U.S./Japanese Rematch at Pearl Harbor

ST. PETERSBURG, Fla. (AP) _ They were teenagers and young men when the Japanese attacked Pearl Harbor on Dec. 7, 1941. Some were already in the service; others enlisted or were drafted into the military as the world exploded in war. Now they are about to do something they couldn’t have imagined back then.
   
    They are returning to the Hawaiian island of Oahu this month to play a team of Japanese World War II veterans. The olive branch will be a softball bat. “I never dreamed that someday I would be playing ball against the Japanese,” says Tom Panebianco, 80, of Redington Shores. He shakes his head while sitting on a picnic table next to the North Shore Park field, where he and other members of the Kids & Kubs over-75 softball team play.

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Japanese and U.S. WWII vets at the Puchbowl National Cemetery in Honolulu. Alyssa Litoff/ABC News  

    “This time we will take bats and balls instead of guns and ammunition,” says John Gist, 85, of St. Petersburg. “It’s time to forgive and forget,” says Andy Devine, 82, of Seminole.
   
    Devine, Gist and Panebianco are among eight World War II South Pacific veterans on a team of 15 Kids & Kubs practicing for their Dec. 19 game at Hans L’Orange Field just west of Honolulu in Waipahu. It’s being billed as the Super Senior Baseball Match. The U.S. and Japanese softball teams also played Hawaiian teams on Dec. 18.
   
    The games are the brainchild of Sho Ishida, an independent Japanese TV director in New York. He had filmed a documentary on the Kids & Kubs several years ago. “They want to make a movie and magazine story out of our game,” says Winchell Smith, 88, a St. Petersburg Army veteran and president of the team.

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The softball game between U.S. and Japanese World War II veterans. (Alyssa Litoff/ABC News)
  
    The Japanese team, 19 war veterans recruited from across the country, has been practicing since Nov. 15 in Takamatsu City, a sister city of St. Petersburg. On the U.S. side, the decades have softened some of the feelings about the soldiers’ once-reviled enemy.
   
    “I’ve forgotten about 60-some years ago and have no ill feelings,” Smith says. “Our guys did as many bad things as the Japanese did.” Not everyone feels the same, though. One Kids & Kubs member, a war veteran, won’t be making the trip.     “He told me his best friend was beheaded by the Japanese,” Smith says.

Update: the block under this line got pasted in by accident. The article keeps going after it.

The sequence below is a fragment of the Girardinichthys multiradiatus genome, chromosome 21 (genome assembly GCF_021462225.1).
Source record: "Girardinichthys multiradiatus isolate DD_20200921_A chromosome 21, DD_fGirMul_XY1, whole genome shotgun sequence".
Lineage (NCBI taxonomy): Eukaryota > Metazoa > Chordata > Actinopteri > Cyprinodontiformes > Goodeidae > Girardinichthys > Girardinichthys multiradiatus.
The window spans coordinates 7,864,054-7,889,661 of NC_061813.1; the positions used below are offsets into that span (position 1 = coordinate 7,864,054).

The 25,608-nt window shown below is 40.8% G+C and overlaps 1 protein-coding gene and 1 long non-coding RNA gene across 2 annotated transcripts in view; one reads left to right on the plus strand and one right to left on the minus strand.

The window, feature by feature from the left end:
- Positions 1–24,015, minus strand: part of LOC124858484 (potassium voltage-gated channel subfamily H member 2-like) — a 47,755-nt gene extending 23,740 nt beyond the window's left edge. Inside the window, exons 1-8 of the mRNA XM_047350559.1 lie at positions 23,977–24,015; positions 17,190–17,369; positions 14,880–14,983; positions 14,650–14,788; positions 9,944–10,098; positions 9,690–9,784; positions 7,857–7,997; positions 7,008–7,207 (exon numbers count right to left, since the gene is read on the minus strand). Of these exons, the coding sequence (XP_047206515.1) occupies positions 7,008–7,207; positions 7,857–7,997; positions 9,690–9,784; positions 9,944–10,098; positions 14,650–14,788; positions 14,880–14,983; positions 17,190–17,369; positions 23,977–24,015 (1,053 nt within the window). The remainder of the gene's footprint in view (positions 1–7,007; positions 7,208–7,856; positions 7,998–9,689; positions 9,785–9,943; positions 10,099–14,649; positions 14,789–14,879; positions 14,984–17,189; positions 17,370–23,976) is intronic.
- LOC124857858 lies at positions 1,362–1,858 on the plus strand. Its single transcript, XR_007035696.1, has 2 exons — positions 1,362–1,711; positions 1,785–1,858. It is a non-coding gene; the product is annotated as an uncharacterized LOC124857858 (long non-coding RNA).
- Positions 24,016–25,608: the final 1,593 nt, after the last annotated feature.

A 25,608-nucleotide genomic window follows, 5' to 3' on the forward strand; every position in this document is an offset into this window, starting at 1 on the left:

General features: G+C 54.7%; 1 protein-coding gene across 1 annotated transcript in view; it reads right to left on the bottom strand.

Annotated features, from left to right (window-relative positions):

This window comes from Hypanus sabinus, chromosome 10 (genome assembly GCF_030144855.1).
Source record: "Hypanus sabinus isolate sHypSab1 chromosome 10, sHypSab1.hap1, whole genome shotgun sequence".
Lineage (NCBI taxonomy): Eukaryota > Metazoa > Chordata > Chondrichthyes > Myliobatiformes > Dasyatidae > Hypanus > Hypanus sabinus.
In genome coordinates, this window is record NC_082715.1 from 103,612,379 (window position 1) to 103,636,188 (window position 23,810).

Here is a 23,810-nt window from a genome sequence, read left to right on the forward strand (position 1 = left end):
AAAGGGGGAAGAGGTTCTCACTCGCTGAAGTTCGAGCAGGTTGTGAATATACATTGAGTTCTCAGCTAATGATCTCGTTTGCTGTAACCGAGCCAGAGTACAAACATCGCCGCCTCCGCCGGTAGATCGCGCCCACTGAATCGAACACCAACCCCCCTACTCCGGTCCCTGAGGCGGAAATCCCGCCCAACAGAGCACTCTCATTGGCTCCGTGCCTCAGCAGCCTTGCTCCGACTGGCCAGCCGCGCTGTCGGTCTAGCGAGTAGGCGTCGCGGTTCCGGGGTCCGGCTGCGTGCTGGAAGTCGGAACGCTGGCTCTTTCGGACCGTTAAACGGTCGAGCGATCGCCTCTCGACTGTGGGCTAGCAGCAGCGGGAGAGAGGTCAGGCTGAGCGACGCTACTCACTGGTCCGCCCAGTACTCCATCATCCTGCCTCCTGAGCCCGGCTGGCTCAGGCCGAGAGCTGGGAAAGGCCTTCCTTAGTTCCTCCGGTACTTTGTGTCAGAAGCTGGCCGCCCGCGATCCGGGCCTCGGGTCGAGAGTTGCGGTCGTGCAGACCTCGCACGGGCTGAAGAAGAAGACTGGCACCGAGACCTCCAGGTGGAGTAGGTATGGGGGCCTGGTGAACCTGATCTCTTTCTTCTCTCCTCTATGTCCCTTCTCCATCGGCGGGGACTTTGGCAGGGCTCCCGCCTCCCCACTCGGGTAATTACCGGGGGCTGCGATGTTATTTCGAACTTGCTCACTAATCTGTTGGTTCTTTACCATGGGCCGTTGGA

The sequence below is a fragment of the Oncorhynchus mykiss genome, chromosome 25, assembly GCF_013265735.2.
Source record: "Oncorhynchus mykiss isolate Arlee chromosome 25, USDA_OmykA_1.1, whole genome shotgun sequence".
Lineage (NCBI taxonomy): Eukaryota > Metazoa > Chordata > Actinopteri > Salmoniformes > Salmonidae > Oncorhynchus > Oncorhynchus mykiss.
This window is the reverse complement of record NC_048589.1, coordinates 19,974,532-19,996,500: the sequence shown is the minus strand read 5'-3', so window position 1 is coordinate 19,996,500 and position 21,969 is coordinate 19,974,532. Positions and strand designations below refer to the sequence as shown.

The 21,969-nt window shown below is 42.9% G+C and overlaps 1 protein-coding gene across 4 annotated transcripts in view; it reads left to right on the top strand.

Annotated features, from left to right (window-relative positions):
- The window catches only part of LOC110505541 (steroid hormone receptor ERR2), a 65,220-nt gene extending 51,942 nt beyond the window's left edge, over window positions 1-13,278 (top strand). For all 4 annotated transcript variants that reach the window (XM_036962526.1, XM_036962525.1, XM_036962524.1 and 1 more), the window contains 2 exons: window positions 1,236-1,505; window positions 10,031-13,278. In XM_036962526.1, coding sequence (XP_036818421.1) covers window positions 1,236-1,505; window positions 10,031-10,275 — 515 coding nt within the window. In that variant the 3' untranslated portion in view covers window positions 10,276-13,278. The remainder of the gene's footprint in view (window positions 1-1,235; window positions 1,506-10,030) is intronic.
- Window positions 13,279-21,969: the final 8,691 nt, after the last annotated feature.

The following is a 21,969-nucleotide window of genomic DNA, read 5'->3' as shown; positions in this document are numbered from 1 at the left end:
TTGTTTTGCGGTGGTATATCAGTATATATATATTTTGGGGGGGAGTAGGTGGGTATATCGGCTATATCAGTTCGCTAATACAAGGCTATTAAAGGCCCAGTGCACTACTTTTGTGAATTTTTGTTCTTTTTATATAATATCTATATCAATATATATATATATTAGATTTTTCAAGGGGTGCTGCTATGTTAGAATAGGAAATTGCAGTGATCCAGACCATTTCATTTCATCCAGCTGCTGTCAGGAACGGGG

The teams plan a visit to the USS Arizona Memorial, the sunken ship that is the final resting place for many of its 1,177 crew members. It’s about 12 miles from the ball field. “I’ve been there before and cried when I saw the oil” still bubbling up to the surface, Devine says. “I thought of all the young fellas dying for nothing.”

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The U.S. and Japanese players shake hands after the game. The U.S won the game, 14-2, but as one U.S. veteran said, the score did not matter. “We’re like they are, and they’re like us,” he said. (Alyssa Litoff/ABC News)
  
    Devine was a promising minor-league catcher upon entering the Navy after the 1942 baseball season. He was with the Jersey City (N.J.) Giants, the top farm club of the New York Giants, and once got to warm up National Baseball Hall of Fame pitcher Carl Hubbell. He played against Negro League legends Josh Gibson and Satchel Paige.
   
    “The war ruined a lot of careers,” says Devine, who spent 30 years in the Navy and is also a veteran of the Korean and Vietnam wars. Six decades later, an influx of Japanese players _ New York Yankees left-fielder Hideki Matsui, Tampa Bay Rays infielder Akinori Iwamura, Boston Red Sox pitcher Daisuke “Dice-K” Matsuzaka _ dots American team rosters.
   
    “They killed a lot of us, and now they are in Major League Baseball,” says Larry Willows, 81, a Navy torpedo man on an aircraft carrier in the South Pacific. “Times change, and you change a lot, too.
   
    “I remember when we picked up a Japanese pilot in the water and the Marines had to drag him off the ship and take him away. He was so scared. And I was at Pearl Harbor years after the bombing when they were still getting bodies out. It was awful.”
   
    Panebianco, a Navy seaman and fireman, says, “War is not as glorious as it’s made out to be in movies. I remember the Japanese kamikaze planes crashing into our ships and losing my shipmates.”
   
    Devine adds, “Your friends got killed next to you. If you said you were not scared, you were full of it.” Their eyes grow distant as they speak. Some grow angry as they shake out the memories that have been packed away. They see the Japanese as enemies again for a few seconds. Then they notice and quickly cut it off, admonishing themselves. Forgiving is much easier than forgetting.
   
    “I want to go back there and represent this team and the USA,”‘ says Devine, who was inducted into the National Senior Softball Hall of Fame in 2004. “I want to do good over there.”
   
    Devine lines a triple into left center field during a recent game. Panebianco has a sweet swing that produces one line drive after another. They jog the bases now, rather than sprint, knee braces as much a part of their uniforms as ball caps. They still love to play, and they do almost every Tuesday and Thursday morning. Their eyes glisten as they pound leather gloves and chatter on the infield before pitches. This game is everything. Which is why it just may be the healing tonic.
   
    “I remember leaving Schofield Barracks and boarding a ship wearing a lei,” says Mike Hungo, 88, a Clearwater Army vet. “They told us to throw the leis into the bay, and that if it makes it to shore it means you are coming back.
   
    “Well, son of a gun, now I am coming back.”

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